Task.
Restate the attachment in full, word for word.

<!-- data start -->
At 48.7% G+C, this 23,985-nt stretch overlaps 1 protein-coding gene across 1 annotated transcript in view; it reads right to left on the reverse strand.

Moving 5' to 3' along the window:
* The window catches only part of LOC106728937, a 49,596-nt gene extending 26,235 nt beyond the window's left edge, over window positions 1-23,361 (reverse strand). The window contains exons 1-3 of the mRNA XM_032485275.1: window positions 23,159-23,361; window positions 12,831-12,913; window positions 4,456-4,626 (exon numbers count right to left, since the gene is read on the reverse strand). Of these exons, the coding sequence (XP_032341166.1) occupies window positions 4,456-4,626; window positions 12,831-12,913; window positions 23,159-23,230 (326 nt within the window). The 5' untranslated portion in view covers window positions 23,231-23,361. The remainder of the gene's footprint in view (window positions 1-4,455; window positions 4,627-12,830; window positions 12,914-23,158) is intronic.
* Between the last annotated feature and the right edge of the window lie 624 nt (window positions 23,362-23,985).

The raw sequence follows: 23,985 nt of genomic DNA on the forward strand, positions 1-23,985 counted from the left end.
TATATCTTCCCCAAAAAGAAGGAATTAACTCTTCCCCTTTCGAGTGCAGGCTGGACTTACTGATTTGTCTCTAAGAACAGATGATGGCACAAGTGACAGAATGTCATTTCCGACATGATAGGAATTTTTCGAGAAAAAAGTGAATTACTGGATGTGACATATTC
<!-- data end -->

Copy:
At 48.7% G+C, this 23,985-nt stretch overlaps 1 protein-coding gene across 1 annotated transcript in view; it reads right to left on the reverse strand.

Moving 5' to 3' along the window:
* The window catches only part of LOC106728937, a 49,596-nt gene extending 26,235 nt beyond the window's left edge, over window positions 1-23,361 (reverse strand). The window contains exons 1-3 of the mRNA XM_032485275.1: window positions 23,159-23,361; window positions 12,831-12,913; window positions 4,456-4,626 (exon numbers count right to left, since the gene is read on the reverse strand). Of these exons, the coding sequence (XP_032341166.1) occupies window positions 4,456-4,626; window positions 12,831-12,913; window positions 23,159-23,230 (326 nt within the window). The 5' untranslated portion in view covers window positions 23,231-23,361. The remainder of the gene's footprint in view (window positions 1-4,455; window positions 4,627-12,830; window positions 12,914-23,158) is intronic.
* Between the last annotated feature and the right edge of the window lie 624 nt (window positions 23,362-23,985).

The raw sequence follows: 23,985 nt of genomic DNA on the forward strand, positions 1-23,985 counted from the left end.
TATATCTTCCCCAAAAAGAAGGAATTAACTCTTCCCCTTTCGAGTGCAGGCTGGACTTACTGATTTGTCTCTAAGAACAGATGATGGCACAAGTGACAGAATGTCATTTCCGACATGATAGGAATTTTTCGAGAAAAAAGTGAATTACTGGATGTGACATATTC